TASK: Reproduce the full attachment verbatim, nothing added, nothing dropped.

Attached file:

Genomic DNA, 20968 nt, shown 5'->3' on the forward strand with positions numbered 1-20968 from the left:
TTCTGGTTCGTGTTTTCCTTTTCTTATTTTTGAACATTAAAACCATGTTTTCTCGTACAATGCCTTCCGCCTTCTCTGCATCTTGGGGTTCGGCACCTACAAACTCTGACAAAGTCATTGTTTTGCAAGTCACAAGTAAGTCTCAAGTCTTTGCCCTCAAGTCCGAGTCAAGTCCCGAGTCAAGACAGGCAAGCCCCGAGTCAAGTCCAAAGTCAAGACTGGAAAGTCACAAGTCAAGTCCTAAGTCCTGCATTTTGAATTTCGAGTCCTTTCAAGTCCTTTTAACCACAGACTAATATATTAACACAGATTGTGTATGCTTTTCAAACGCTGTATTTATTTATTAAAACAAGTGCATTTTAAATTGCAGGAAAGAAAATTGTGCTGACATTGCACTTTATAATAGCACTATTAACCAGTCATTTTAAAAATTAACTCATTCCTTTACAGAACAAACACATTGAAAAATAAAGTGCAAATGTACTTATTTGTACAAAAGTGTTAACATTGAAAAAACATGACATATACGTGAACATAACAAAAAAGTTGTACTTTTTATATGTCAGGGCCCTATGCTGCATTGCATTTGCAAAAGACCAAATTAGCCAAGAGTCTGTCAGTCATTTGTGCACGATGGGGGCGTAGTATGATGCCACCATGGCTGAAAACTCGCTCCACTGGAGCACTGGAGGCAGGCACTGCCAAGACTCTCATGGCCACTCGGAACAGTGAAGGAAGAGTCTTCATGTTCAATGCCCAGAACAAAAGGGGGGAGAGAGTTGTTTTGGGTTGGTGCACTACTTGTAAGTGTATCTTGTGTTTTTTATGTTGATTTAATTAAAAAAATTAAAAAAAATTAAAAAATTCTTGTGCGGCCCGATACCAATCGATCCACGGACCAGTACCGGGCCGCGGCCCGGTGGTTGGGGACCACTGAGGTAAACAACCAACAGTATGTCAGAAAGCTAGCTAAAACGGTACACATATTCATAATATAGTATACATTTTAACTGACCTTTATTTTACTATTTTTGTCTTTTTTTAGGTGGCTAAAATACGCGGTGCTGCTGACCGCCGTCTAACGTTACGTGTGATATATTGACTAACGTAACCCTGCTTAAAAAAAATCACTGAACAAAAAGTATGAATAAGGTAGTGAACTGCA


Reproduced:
Genomic DNA, 20968 nt, shown 5'->3' on the forward strand with positions numbered 1-20968 from the left:
TTCTGGTTCGTGTTTTCCTTTTCTTATTTTTGAACATTAAAACCATGTTTTCTCGTACAATGCCTTCCGCCTTCTCTGCATCTTGGGGTTCGGCACCTACAAACTCTGACAAAGTCATTGTTTTGCAAGTCACAAGTAAGTCTCAAGTCTTTGCCCTCAAGTCCGAGTCAAGTCCCGAGTCAAGACAGGCAAGCCCCGAGTCAAGTCCAAAGTCAAGACTGGAAAGTCACAAGTCAAGTCCTAAGTCCTGCATTTTGAATTTCGAGTCCTTTCAAGTCCTTTTAACCACAGACTAATATATTAACACAGATTGTGTATGCTTTTCAAACGCTGTATTTATTTATTAAAACAAGTGCATTTTAAATTGCAGGAAAGAAAATTGTGCTGACATTGCACTTTATAATAGCACTATTAACCAGTCATTTTAAAAATTAACTCATTCCTTTACAGAACAAACACATTGAAAAATAAAGTGCAAATGTACTTATTTGTACAAAAGTGTTAACATTGAAAAAACATGACATATACGTGAACATAACAAAAAAGTTGTACTTTTTATATGTCAGGGCCCTATGCTGCATTGCATTTGCAAAAGACCAAATTAGCCAAGAGTCTGTCAGTCATTTGTGCACGATGGGGGCGTAGTATGATGCCACCATGGCTGAAAACTCGCTCCACTGGAGCACTGGAGGCAGGCACTGCCAAGACTCTCATGGCCACTCGGAACAGTGAAGGAAGAGTCTTCATGTTCAATGCCCAGAACAAAAGGGGGGAGAGAGTTGTTTTGGGTTGGTGCACTACTTGTAAGTGTATCTTGTGTTTTTTATGTTGATTTAATTAAAAAAATTAAAAAAAATTAAAAAATTCTTGTGCGGCCCGATACCAATCGATCCACGGACCAGTACCGGGCCGCGGCCCGGTGGTTGGGGACCACTGAGGTAAACAACCAACAGTATGTCAGAAAGCTAGCTAAAACGGTACACATATTCATAATATAGTATACATTTTAACTGACCTTTATTTTACTATTTTTGTCTTTTTTTAGGTGGCTAAAATACGCGGTGCTGCTGACCGCCGTCTAACGTTACGTGTGATATATTGACTAACGTAACCCTGCTTAAAAAAAATCACTGAACAAAAAGTATGAATAAGGTAGTGAACTGCA